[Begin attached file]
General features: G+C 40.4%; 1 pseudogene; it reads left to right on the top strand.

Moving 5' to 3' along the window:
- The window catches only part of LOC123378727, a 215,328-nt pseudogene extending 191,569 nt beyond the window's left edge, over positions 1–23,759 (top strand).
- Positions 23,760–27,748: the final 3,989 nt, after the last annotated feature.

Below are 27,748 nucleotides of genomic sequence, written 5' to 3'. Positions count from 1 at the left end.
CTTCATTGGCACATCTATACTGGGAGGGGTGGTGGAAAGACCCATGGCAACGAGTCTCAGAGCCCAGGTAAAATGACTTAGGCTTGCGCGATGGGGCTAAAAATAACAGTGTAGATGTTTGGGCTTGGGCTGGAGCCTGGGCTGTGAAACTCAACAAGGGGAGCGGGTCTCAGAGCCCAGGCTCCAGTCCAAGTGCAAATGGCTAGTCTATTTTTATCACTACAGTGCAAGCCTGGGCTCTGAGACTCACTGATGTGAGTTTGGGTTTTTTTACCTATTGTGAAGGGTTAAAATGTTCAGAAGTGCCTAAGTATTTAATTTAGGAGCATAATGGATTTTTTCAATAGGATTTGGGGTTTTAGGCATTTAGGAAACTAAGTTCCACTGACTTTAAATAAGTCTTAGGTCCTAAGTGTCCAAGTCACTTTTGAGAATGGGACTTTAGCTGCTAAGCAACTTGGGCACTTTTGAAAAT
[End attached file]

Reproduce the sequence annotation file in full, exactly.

General features: G+C 40.4%; 1 pseudogene; it reads left to right on the top strand.

Moving 5' to 3' along the window:
- The window catches only part of LOC123378727, a 215,328-nt pseudogene extending 191,569 nt beyond the window's left edge, over positions 1–23,759 (top strand).
- Positions 23,760–27,748: the final 3,989 nt, after the last annotated feature.

Below are 27,748 nucleotides of genomic sequence, written 5' to 3'. Positions count from 1 at the left end.
CTTCATTGGCACATCTATACTGGGAGGGGTGGTGGAAAGACCCATGGCAACGAGTCTCAGAGCCCAGGTAAAATGACTTAGGCTTGCGCGATGGGGCTAAAAATAACAGTGTAGATGTTTGGGCTTGGGCTGGAGCCTGGGCTGTGAAACTCAACAAGGGGAGCGGGTCTCAGAGCCCAGGCTCCAGTCCAAGTGCAAATGGCTAGTCTATTTTTATCACTACAGTGCAAGCCTGGGCTCTGAGACTCACTGATGTGAGTTTGGGTTTTTTTACCTATTGTGAAGGGTTAAAATGTTCAGAAGTGCCTAAGTATTTAATTTAGGAGCATAATGGATTTTTTCAATAGGATTTGGGGTTTTAGGCATTTAGGAAACTAAGTTCCACTGACTTTAAATAAGTCTTAGGTCCTAAGTGTCCAAGTCACTTTTGAGAATGGGACTTTAGCTGCTAAGCAACTTGGGCACTTTTGAAAAT